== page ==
MS: Oh, she’s wonderful. I mean, really, everyone was. I think we were all so passionate about this project, and we were really taking it for what it was and were excited to work on it. And, I mean, she’s gorgeous! And she’s so intelligent, and she’s such a wonderful actress. It was so much fun to get to know her and work with her. We were together for about two weeks before we even started filming, so we had the opportunity to, you know, go out to lunches and dinners and hang out and get to know each other. It was a lot of fun. It was really great.

BE: I was pleased to see Richard E. Grant in the film. I’ve been a fan of his for years.

MS: Oh, yes, he’s…he’s a delight! (Laughs) I had so much fun working with him. He’s so charming, and he’s just phenomenal in those scenes where…well, it was just such a pleasure to work with him. He’s such a great guy, and a lot of fun.

BE: I thought it was funny that your character was so giddy about staying so close to Cannes. As an actress, I’m sure Cannes is old hat for you.

MS: I’ve actually only been there one time!

BE: Oh, really? I knew you’d been there, but…

MS: Yeah, just the one time, and it was when I was much younger. I’d love to go back. But we shot the film in Spain, so we kind of cheated. (Laughs)

BE: So is it fun or a challenge to play a character that’s as manipulative as Catherine?

Mena SuvariMS: The thing about Catherine, what’s so brilliant about her and how I want people to see her, is… (Hesitates) I know on the surface she comes off like that, but I feel like it’s such a deeper conflict that is going on with her, that she is a woman who’s simply struggling with trying to find her own identity. I think there’s a part of her that she doesn’t necessarily…she’s not necessarily mean-spirited. She just doesn’t know any other way. I think she’s so unhappy within herself and doesn’t know who she is, and she’s grasping at all of these different ideas to fulfill her, but it never does. I would hope that people would be encouraged to read the book, because it’s so powerful. I’ll give you an example. There’s a moment at the end of the film, after she’s destroyed his novel, burned his papers, and all of that, where she says to him…she apologizes, but she says, “I know that I’ve done something to you.” Even at that moment, she doesn’t fully understand. That’s why I don’t think she should be held accountable for consciously being manipulative and mean-spirited. I think there’s this desperation with her. She simply doesn’t know.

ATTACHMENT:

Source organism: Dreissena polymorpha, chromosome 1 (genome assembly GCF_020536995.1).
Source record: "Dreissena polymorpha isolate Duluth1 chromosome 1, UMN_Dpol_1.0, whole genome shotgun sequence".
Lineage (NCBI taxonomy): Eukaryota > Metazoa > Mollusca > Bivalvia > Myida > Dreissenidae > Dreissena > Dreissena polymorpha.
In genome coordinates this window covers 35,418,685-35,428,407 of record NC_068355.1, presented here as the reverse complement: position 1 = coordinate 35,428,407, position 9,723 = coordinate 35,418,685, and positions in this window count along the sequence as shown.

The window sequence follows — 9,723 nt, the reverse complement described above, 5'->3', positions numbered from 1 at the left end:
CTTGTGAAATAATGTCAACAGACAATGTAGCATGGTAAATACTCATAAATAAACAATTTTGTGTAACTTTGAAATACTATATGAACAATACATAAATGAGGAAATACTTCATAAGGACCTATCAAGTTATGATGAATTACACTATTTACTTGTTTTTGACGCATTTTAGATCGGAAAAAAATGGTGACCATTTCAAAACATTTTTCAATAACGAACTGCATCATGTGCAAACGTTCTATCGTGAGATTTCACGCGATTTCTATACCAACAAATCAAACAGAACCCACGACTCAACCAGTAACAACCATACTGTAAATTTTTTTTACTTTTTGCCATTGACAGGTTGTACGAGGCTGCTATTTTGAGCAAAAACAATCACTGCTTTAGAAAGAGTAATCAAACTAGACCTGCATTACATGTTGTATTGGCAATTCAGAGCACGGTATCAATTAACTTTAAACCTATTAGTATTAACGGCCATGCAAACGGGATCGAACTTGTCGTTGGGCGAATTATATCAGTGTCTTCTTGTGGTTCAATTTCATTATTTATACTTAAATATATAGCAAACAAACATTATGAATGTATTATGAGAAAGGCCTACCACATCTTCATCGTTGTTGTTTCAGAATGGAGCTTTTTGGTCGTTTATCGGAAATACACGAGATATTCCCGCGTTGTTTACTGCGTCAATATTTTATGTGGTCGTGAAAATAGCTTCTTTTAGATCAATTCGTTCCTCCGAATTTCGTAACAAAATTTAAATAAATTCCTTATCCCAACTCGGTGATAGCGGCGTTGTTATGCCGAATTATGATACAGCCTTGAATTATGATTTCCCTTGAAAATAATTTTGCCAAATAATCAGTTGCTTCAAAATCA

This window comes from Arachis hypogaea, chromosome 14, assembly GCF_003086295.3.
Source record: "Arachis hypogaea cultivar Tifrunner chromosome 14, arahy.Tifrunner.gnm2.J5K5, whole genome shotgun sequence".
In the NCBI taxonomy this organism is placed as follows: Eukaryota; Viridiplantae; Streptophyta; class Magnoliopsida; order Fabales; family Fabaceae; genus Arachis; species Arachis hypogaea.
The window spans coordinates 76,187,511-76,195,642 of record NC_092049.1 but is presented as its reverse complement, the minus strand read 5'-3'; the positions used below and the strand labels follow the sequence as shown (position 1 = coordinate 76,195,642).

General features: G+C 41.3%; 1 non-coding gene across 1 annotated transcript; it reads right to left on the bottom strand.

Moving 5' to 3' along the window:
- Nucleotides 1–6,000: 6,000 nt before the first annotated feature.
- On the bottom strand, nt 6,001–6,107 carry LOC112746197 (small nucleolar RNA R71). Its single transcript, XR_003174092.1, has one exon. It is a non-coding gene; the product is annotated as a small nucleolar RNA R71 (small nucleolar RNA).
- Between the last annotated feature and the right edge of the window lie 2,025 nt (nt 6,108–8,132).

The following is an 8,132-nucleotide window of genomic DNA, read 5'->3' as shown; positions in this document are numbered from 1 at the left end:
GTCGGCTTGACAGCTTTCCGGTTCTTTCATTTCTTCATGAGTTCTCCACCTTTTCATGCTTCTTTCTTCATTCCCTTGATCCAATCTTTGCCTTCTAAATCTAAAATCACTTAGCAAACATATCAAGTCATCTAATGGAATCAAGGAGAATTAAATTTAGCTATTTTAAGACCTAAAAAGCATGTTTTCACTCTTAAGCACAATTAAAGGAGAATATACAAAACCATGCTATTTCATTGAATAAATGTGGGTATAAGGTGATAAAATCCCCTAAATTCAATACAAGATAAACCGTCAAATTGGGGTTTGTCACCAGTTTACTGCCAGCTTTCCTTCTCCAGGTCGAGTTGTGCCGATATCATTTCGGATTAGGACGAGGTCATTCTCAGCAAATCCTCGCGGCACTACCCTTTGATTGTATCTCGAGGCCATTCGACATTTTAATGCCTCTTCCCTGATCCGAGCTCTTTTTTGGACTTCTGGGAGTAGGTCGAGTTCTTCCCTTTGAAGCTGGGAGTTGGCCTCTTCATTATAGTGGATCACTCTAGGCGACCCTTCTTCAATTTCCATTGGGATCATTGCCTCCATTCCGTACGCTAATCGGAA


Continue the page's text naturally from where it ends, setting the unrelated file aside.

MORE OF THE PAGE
BE: To talk about the novel, they certainly play up the fact that it’s the “controversial” novel by Ernest Hemingway on the box of the DVD. Do you wish they’d focused more on the literary aspects of the film than the controversial nature of the book? Because they’ve definitely gone out of their way to point out that, hey, there’s a bunch of sexy stuff in this movie!

MS: (Laughs) Well, you know, from my perspective, that’s Hollywood for you! I mean, yeah, of course, sex sells. I haven’t seen the DVD cover yet, but I can understand that, you know. I think for me that’s part of what I’ve always struggled with in my own life, just from my own perspective, not necessarily agreeing with it. I’m always about the creative aspects and the art of the piece. This is definitely a Hemingway piece, and it’s very much about the literary aspects. It’s about the human condition. So, yeah, hearing that about the DVD box, that is slightly upsetting to me. It’s so much deeper than that surface level. It’s so much deeper than, you know, a guy with two girls. That’s not what it’s about. It’s about people and relationships, how we deal with one another, how we communicate. Are we happy? Do we really fulfill ourselves? Do we know who we are? I mean, it’s so much deeper, in my eyes.